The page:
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HomeBusinessVancouver mayor defends local FIFA secrecy 

Vancouver mayor defends local FIFA secrecy 

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Bob Mackin

Mayor Ken Sim said Vancouver city council will not follow the lead of Seattle city council, which released its contracts for the FIFA 26 World Cup.

Ken Sim at the Qatar 2022 World Cup (Ken Sim/Twitter)

Speaking Aug. 28 at a provincial housing announcement in South Vancouver, Sim said city council has discussed, during closed-door meetings, what it can and cannot release to the public. When it comes to the most-important documents, which define the duties of the event host and the event owner, “we are bound by confidentiality agreements.”

“Some things can be disclosed, some can’t,” Sim said. “But let’s be very, very clear. The City of Vancouver would not enter into something that we believe would be detrimental to the taxpayers, the residents, not only of Vancouver, but the province as well.”

Vancouver and Seattle are among 16 cities in Canada, U.S. and Mexico for the 48-nation, 104-match tournament in less than three years. On Aug. 8, Seattle officials released the host city and stadium agreements when city council formally delegated responsibilities to the Seattle International Soccer Local Organizing Committee (LOC). 

The host city contract said Seattle’s host city authority is responsible for supporting the government to provide safety, security, fire protection and medical services at no cost to FIFA, plus free public transportation to ticketholders on match days, and to anyone accredited by FIFA throughout the competition period. Unless otherwise explicitly stated, the host city authority shall be responsible to bear all the costs of hosting and waive all claims of liability against FIFA, its officials and related entities.

“I can’t comment as to what’s happened at Seattle because I don’t know what’s happened,” Sim said. “I don’t know if they’ve breached one of their agreements or if they have a different agreement. But I can tell you, at the City of Vancouver, everything that we can disclose we enthusiastically disclose, and we’re looking at this from a lens of fiscal responsibility and what’s best for the residents of B.C.”

B.C.’s Office of the Information and Privacy Commissioner has repeatedly ruled in favour of releasing contracts between public bodies and private entities under the freedom of information law. In 2021, an adjudicator ordered Canadian Soccer Association Inc. (CSA), on behalf of FIFA, to release the contract with B.C. Place Stadium for the Canada 2015 Women’s World Cup. CSA dropped its court challenge in February 2022. The document showed the maximum payment for exclusive use of BC Place for almost six weeks was just under the $2 million subsidy provided by the BC Liberal government.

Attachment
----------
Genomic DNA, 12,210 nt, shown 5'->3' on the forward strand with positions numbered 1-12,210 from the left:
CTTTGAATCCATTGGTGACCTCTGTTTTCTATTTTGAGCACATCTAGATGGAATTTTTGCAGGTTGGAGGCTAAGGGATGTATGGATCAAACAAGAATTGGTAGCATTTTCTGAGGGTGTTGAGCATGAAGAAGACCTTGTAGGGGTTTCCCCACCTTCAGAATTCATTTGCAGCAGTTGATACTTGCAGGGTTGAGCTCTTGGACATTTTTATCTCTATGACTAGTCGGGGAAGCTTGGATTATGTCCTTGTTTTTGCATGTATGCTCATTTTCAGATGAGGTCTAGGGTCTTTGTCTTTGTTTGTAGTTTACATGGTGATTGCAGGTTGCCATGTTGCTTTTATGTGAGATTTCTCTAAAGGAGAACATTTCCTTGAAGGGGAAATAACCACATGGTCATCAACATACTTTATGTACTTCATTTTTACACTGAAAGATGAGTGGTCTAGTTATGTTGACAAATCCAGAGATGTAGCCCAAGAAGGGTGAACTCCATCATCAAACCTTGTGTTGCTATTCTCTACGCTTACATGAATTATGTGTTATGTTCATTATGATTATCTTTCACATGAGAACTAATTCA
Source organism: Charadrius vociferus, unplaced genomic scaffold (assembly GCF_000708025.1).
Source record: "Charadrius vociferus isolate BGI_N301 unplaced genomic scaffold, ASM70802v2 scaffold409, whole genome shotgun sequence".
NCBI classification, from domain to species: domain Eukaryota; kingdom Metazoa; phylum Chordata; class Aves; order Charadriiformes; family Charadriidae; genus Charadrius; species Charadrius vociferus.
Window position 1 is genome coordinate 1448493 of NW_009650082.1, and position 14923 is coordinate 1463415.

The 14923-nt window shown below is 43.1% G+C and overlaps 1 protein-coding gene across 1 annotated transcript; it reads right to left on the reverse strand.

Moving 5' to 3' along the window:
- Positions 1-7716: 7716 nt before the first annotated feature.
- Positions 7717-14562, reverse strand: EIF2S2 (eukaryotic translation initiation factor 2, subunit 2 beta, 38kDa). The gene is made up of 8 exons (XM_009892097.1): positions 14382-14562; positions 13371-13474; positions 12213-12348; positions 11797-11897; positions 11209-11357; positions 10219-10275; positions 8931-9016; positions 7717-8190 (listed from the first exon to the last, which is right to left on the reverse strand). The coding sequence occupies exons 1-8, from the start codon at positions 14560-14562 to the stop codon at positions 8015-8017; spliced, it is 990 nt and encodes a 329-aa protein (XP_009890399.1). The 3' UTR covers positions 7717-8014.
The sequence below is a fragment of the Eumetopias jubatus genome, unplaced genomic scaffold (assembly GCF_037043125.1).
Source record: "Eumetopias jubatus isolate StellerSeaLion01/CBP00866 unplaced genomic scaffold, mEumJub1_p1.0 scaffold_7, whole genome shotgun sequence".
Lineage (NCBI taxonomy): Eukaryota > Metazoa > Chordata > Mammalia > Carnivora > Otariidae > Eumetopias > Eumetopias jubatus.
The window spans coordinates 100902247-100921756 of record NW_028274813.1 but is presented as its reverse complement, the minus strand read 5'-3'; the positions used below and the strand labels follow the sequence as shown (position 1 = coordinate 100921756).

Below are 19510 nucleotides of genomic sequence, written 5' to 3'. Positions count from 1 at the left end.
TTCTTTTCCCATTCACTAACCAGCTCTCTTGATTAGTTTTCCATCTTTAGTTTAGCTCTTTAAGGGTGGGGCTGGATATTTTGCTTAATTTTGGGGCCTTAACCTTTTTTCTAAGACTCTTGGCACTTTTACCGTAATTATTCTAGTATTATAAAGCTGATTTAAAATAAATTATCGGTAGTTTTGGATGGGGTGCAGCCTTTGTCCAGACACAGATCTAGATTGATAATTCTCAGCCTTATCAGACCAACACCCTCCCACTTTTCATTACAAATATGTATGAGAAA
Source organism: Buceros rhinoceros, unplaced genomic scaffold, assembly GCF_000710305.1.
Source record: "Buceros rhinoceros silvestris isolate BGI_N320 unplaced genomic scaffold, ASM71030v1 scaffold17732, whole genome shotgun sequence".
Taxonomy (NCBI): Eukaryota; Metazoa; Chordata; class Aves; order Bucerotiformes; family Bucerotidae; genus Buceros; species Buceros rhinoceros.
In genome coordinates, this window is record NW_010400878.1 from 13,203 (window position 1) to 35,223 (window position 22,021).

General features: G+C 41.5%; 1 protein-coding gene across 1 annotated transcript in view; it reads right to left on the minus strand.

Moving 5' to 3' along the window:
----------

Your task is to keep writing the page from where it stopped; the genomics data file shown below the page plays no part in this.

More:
Meanwhile, short-term rentals through Airbnb and Vrbo could ease the hotel room shortage on the road to 2026, but the NDP government’s housing minister acknowledged the struggle with high rents and low vacancy rates for long-term rentals.  

Ravi Kahlon said the government needs to “find that balance” between the hotel industry and “short term rentals that are bypassing local government rules, not paying their fair share, and displacing local residents.”

Ravi Kahlon (left) and David Eby in December 2022 (Flickr/BCGov)

“We’ll have to more to say on that in the coming weeks,” Kahlon said.

Sim said the World Cup offers opportunities to “look at things differently,” with the expedited development permitting and the possibility of cruise ships to augment hotels in June 2026. 

“We’re taking a very empathetic and human lens to it as well, to make sure that our people don’t get displaced.” Sim said.

Vancouver is expecting to host five matches in early June 2026, while Seattle’s LOC estimates it could get up to eight at Lumen Field. The LOC co-chair revealed at an Aug. 3 city council committee meeting that between 400,000 and 750,000 unique visitors are expected to descend on Seattle for two-to-three days each, with 50% to 70% from other countries. Maya Mendoza-Exstrom, who is also the Seattle Sounders’ chief operating officer, estimates all accommodation between Bellingham and Portland will be full. 

“We really do expect 100 per cent of hotel nights, border-to-border, I mean it is going to take everything on that transportation corridor, I-5, on our rail system, using our extended regional network to access the hotels between Bellingham and Portland and then east along I-90, as well,” Mendoza-Exstrom said.

The Destination BC Crown corporation estimated B.C. could draw 269,000 World Cup visitors, approximately half from outside Canada and the U.S.

The B.C. government announced in June 2022 that B.C. taxpayers could expect a bill of $240 million to $260 million to subsidize FIFA. But, in January of this year, the province said the city is now responsible for $230 million in costs. To help raise money for the tournament, the provincial government gave Vancouver special power to levy a 2.5% accommodation tax through 2030. 

The province has not elaborated on cost estimates for BC Place, such as installation of a temporary natural grass pitch and interior renovations to transform part of the B.C. Sports Hall of Fame into additional luxury suites.

A study on local, regional and national economic impacts of mega events by Victor Matheson, an economics professor at the College of the Holy Cross in Massachusetts, found that many large sporting events “simply supplant, rather than supplement the regular tourist economy.”

“In other words, the economic impact of a mega-event may be large in a gross sense but the net impact may be small,” Matheson concluded.

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